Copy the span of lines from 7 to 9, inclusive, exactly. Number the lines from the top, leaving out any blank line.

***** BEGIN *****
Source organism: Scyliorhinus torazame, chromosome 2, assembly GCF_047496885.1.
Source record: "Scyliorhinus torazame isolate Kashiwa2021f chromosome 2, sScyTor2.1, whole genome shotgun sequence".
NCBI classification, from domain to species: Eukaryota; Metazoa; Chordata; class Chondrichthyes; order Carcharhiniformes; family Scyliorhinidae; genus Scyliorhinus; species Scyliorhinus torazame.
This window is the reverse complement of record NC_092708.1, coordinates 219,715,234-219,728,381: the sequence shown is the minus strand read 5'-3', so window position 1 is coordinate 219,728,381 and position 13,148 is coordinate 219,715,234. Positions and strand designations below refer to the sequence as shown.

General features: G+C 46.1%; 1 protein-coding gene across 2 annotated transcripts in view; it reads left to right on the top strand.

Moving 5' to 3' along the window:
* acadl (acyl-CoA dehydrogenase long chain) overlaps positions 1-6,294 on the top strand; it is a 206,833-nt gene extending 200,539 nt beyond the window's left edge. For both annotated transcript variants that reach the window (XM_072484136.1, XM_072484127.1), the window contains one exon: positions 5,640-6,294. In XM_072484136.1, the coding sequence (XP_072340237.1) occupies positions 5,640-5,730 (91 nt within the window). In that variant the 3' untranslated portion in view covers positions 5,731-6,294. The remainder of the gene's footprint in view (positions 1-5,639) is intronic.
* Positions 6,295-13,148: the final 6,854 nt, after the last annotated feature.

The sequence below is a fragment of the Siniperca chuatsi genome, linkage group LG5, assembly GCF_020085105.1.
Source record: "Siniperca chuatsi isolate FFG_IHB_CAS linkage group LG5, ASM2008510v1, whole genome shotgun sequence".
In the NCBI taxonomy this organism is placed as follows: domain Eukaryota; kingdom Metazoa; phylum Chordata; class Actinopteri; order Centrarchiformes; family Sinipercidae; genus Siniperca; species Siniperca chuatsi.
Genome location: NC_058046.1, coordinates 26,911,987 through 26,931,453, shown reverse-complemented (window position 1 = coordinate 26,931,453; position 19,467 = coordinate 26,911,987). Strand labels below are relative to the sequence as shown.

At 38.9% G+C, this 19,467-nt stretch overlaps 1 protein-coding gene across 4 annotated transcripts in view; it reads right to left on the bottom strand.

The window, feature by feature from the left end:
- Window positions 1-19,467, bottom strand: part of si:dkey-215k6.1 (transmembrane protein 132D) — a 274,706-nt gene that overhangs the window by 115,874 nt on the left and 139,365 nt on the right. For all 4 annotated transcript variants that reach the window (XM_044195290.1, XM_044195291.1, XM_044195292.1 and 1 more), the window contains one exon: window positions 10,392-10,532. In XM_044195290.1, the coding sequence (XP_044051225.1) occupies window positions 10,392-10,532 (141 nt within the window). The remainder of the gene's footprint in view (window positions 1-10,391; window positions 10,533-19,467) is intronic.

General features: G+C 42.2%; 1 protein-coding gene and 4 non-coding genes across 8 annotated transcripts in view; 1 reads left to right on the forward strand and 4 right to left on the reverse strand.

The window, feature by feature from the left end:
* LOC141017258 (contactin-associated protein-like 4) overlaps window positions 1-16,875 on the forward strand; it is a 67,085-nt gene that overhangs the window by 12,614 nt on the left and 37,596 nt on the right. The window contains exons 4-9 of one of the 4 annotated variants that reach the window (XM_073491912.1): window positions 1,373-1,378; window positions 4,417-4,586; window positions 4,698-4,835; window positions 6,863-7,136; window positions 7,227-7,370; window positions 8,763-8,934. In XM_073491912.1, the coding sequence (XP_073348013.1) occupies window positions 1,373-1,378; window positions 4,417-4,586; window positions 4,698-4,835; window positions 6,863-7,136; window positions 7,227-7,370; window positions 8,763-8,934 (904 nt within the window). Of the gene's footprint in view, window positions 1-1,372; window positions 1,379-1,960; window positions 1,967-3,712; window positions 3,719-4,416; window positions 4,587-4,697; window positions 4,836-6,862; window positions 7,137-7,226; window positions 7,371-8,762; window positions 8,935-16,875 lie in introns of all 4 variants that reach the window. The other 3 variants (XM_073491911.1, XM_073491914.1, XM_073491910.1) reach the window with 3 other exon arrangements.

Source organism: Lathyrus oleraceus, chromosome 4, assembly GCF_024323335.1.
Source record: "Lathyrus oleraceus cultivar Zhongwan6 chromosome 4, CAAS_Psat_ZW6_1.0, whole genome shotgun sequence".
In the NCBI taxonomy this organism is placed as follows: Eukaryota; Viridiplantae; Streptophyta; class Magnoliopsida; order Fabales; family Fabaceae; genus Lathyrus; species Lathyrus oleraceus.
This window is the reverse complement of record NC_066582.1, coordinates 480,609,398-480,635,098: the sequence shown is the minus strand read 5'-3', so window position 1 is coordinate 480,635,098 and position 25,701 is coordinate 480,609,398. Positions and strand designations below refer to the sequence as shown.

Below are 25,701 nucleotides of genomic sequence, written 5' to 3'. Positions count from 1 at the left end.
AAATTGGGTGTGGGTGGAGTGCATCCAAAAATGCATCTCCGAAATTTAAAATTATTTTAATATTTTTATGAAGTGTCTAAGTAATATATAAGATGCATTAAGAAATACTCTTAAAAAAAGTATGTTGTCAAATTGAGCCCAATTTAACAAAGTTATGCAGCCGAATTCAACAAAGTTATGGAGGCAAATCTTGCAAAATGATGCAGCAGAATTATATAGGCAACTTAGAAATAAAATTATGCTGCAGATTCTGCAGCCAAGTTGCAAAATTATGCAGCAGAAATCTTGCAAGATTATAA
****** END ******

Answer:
* acadl (acyl-CoA dehydrogenase long chain) overlaps positions 1-6,294 on the top strand; it is a 206,833-nt gene extending 200,539 nt beyond the window's left edge. For both annotated transcript variants that reach the window (XM_072484136.1, XM_072484127.1), the window contains one exon: positions 5,640-6,294. In XM_072484136.1, the coding sequence (XP_072340237.1) occupies positions 5,640-5,730 (91 nt within the window). In that variant the 3' untranslated portion in view covers positions 5,731-6,294. The remainder of the gene's footprint in view (positions 1-5,639) is intronic.
* Positions 6,295-13,148: the final 6,854 nt, after the last annotated feature.

The sequence below is a fragment of the Siniperca chuatsi genome, linkage group LG5, assembly GCF_020085105.1.